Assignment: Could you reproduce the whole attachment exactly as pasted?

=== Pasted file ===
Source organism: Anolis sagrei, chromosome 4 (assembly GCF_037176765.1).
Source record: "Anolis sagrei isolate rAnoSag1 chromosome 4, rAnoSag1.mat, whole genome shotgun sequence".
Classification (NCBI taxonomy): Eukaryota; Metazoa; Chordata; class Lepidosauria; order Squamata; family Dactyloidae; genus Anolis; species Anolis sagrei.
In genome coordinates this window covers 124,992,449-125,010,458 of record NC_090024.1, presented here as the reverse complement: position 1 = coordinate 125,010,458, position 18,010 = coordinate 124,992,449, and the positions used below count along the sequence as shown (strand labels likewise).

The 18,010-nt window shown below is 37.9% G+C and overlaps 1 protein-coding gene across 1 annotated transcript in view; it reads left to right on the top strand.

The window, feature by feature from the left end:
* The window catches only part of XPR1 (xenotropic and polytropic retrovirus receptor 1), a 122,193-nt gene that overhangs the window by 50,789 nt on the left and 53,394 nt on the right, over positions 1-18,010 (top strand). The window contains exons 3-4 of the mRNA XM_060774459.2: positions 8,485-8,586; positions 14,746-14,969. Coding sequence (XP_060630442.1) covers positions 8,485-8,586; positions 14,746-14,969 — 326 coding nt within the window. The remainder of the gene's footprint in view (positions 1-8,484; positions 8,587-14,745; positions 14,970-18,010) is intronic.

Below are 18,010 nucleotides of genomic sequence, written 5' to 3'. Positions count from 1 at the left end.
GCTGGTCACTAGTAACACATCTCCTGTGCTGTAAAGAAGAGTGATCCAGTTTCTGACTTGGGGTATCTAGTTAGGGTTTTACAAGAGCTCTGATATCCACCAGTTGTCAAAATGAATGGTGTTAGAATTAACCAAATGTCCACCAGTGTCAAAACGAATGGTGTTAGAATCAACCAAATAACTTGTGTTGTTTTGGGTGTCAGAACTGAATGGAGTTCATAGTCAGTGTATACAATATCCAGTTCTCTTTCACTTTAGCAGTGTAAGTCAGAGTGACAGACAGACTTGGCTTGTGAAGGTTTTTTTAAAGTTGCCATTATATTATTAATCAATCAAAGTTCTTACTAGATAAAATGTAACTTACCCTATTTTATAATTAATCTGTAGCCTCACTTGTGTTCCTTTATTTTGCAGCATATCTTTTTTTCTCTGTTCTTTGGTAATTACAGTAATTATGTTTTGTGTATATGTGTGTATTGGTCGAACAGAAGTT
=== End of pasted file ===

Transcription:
Source organism: Anolis sagrei, chromosome 4 (assembly GCF_037176765.1).
Source record: "Anolis sagrei isolate rAnoSag1 chromosome 4, rAnoSag1.mat, whole genome shotgun sequence".
Classification (NCBI taxonomy): Eukaryota; Metazoa; Chordata; class Lepidosauria; order Squamata; family Dactyloidae; genus Anolis; species Anolis sagrei.
In genome coordinates this window covers 124,992,449-125,010,458 of record NC_090024.1, presented here as the reverse complement: position 1 = coordinate 125,010,458, position 18,010 = coordinate 124,992,449, and the positions used below count along the sequence as shown (strand labels likewise).

The 18,010-nt window shown below is 37.9% G+C and overlaps 1 protein-coding gene across 1 annotated transcript in view; it reads left to right on the top strand.

The window, feature by feature from the left end:
* The window catches only part of XPR1 (xenotropic and polytropic retrovirus receptor 1), a 122,193-nt gene that overhangs the window by 50,789 nt on the left and 53,394 nt on the right, over positions 1-18,010 (top strand). The window contains exons 3-4 of the mRNA XM_060774459.2: positions 8,485-8,586; positions 14,746-14,969. Coding sequence (XP_060630442.1) covers positions 8,485-8,586; positions 14,746-14,969 — 326 coding nt within the window. The remainder of the gene's footprint in view (positions 1-8,484; positions 8,587-14,745; positions 14,970-18,010) is intronic.

Below are 18,010 nucleotides of genomic sequence, written 5' to 3'. Positions count from 1 at the left end.
GCTGGTCACTAGTAACACATCTCCTGTGCTGTAAAGAAGAGTGATCCAGTTTCTGACTTGGGGTATCTAGTTAGGGTTTTACAAGAGCTCTGATATCCACCAGTTGTCAAAATGAATGGTGTTAGAATTAACCAAATGTCCACCAGTGTCAAAACGAATGGTGTTAGAATCAACCAAATAACTTGTGTTGTTTTGGGTGTCAGAACTGAATGGAGTTCATAGTCAGTGTATACAATATCCAGTTCTCTTTCACTTTAGCAGTGTAAGTCAGAGTGACAGACAGACTTGGCTTGTGAAGGTTTTTTTAAAGTTGCCATTATATTATTAATCAATCAAAGTTCTTACTAGATAAAATGTAACTTACCCTATTTTATAATTAATCTGTAGCCTCACTTGTGTTCCTTTATTTTGCAGCATATCTTTTTTTCTCTGTTCTTTGGTAATTACAGTAATTATGTTTTGTGTATATGTGTGTATTGGTCGAACAGAAGTT